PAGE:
Saturday, 12 July 2014

Guillermo del Toro talks more about his plans for Pacific Rim 2

Fans looking for more giant robot vs. giant monster mayhem leapt with delight last week when Guillermo del Toro officially confirmed that the Pacific Rim (2013) sequel was in solid development and already set for a 7 April 2017 release date. This week the Wall Street Journal's Speakeasy blog tracked him down to pry out a few more details about the sequel, along with his ongoing hopes of resurrecting the dream project based on H.P. Lovecraft's At The Mountains Of Madness.





Talking about the potential pathways offered by Pacific Rim 2, del Toro said that while a lot of the original film's characters will be back, the story he has been developing with Travis Beacham (Clash Of The Titans) and in particular Zak Penn (The Incredible Hulk) will be different. "I said to Zak, let's keep kicking ideas till we find one that really, really turns the first movie on its ear, so to speak. It was hard to create a world that did not come from a comic book and that had its own mythology, so we had to sacrifice many aspects to be able to cram everything in the first movie.

"Namely, for example the Drift, which was an interesting concept. And this portal that ripped a hole into the fabric of our universe, what were the tools they were using? And we came up with a really, really interesting idea. I don't want to spoil it, but I think at the end of the second movie, people will find out that the two movies stand on their own. They're very different from each other, although hopefully bringing the same joyful giant spectacle. But the tenor of the two movies will be quite different."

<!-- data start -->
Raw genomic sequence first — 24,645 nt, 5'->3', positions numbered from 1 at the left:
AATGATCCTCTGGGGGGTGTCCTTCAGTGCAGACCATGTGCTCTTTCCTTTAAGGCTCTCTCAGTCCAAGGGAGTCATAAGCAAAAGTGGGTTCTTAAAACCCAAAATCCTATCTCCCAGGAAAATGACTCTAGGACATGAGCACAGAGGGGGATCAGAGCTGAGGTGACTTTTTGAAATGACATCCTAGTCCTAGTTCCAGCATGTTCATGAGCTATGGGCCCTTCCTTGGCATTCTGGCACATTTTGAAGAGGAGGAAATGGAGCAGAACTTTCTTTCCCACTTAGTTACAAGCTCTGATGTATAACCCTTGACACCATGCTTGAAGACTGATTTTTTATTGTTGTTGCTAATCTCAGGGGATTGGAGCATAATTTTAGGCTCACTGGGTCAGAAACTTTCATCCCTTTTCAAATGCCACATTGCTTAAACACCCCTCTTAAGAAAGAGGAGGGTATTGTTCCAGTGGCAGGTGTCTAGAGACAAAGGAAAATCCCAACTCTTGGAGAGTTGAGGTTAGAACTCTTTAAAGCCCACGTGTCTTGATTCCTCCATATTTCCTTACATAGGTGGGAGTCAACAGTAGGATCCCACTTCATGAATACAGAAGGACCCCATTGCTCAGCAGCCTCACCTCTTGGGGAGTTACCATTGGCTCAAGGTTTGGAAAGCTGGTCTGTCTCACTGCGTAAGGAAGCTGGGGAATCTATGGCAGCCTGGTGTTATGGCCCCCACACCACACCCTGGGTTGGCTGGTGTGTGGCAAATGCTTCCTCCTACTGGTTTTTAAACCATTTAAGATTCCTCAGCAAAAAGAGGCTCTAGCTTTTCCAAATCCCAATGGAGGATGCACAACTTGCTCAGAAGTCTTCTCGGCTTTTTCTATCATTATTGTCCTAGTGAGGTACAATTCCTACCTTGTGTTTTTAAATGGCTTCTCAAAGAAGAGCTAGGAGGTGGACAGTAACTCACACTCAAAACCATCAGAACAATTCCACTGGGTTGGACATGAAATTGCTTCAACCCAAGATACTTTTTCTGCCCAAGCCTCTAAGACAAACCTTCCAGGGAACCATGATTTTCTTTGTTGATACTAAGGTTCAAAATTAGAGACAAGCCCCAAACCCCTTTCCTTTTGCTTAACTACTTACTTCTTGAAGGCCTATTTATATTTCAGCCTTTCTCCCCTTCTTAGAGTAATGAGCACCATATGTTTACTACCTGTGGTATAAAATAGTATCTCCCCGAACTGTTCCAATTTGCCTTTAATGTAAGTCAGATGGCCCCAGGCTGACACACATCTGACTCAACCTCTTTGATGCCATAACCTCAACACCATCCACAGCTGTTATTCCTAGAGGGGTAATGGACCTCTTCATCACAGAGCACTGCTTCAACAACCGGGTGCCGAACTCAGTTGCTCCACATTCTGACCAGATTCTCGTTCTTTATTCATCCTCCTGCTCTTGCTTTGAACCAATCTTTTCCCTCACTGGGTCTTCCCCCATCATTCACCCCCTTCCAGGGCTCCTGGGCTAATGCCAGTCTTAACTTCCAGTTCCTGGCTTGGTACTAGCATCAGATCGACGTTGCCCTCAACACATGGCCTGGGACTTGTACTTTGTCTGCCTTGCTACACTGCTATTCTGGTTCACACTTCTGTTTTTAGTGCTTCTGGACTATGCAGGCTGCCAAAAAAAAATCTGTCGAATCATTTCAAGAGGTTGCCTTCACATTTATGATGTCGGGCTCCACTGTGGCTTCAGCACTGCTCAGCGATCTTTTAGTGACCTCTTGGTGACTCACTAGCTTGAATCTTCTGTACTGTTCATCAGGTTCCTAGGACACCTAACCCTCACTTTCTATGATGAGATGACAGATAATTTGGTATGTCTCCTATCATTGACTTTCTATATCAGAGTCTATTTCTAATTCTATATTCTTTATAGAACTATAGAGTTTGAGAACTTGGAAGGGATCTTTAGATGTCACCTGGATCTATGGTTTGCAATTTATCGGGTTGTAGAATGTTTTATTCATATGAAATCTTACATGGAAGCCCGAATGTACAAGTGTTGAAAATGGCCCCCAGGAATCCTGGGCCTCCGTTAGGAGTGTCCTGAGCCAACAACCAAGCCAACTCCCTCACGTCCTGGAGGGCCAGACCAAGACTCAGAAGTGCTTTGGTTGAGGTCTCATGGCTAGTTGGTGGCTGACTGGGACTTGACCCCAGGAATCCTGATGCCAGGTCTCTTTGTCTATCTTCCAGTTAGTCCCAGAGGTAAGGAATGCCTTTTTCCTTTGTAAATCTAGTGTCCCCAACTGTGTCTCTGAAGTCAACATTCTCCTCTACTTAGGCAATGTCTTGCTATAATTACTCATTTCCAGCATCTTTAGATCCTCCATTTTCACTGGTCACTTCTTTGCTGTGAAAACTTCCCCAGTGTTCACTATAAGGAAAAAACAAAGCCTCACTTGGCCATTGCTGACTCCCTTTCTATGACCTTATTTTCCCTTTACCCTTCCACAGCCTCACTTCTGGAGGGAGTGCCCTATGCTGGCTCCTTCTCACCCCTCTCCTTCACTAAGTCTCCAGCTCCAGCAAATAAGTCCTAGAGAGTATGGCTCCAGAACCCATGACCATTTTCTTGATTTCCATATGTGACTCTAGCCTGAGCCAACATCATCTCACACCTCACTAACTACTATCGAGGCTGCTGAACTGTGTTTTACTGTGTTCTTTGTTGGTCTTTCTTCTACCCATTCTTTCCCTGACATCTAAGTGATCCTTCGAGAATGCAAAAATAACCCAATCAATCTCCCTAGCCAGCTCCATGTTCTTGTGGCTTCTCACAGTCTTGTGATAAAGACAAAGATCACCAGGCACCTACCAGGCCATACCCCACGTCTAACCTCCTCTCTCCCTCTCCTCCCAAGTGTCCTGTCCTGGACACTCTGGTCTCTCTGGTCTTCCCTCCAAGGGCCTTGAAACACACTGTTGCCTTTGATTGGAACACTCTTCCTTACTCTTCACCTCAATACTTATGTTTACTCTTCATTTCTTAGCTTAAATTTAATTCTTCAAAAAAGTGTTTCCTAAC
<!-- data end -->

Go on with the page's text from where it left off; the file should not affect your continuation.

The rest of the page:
Shrugging off attempts to compare Pacific Rim to Gareth Edwards' recent Godzilla by highlighting their different approaches to the monster spectacle, del Toro also discussed his plans for the characters. "I'm hoping to bring the same idea I had in the first movie, that was to make it multicultural and humanistic as much as possible, to make characters from many nationalities or gender, to make them equal in the scope of the adventure, in the day-to-day of the adventure. So, we're bringing a few characters that are new and hopefully doing good work managing those that survived the first movie!"

With that 2017 release date still far enough in the future, the busy writer/director/producer has time to work on the look of the film properly. He'll take a full nine months, starting in August, to design everything the sequel needs.

As for At The Mountains Of Madness, he remains hopeful that Legendary – which now has a distribution deal with Universal, where the film almost got made a few years ago – will help birth the horror at long last.

"That's exactly what I discussed with them. I said to them, 'that's the movie that I would really love to do one day,' and it's still expensive. I think that now, with the way I've seen PG-13 become more and more flexible, I think I could do it PG-13 now, so I'm going to explore it with Legendary, to be as horrifying as I can, but to not be quite as graphic. There are basically one or two scenes in the book that people don't remember that are pretty graphic. Namely, for example, the human autopsy that the aliens do, which is a very shocking moment. But I think I can find ways of doing it. We'll see. It's certainly a possibility in the future. Legendary was very close to doing it at one point, so I know they love the screenplay. So, we'll see. Hopefully it'll happen. It's certainly one of the movies I would love to do."

Fingers and tentacles crossed for Mountains, then.

The next full del Toro project, haunted house horror Crimson Peak, is currently chugging through post-production and will arrive on 16 October next year.

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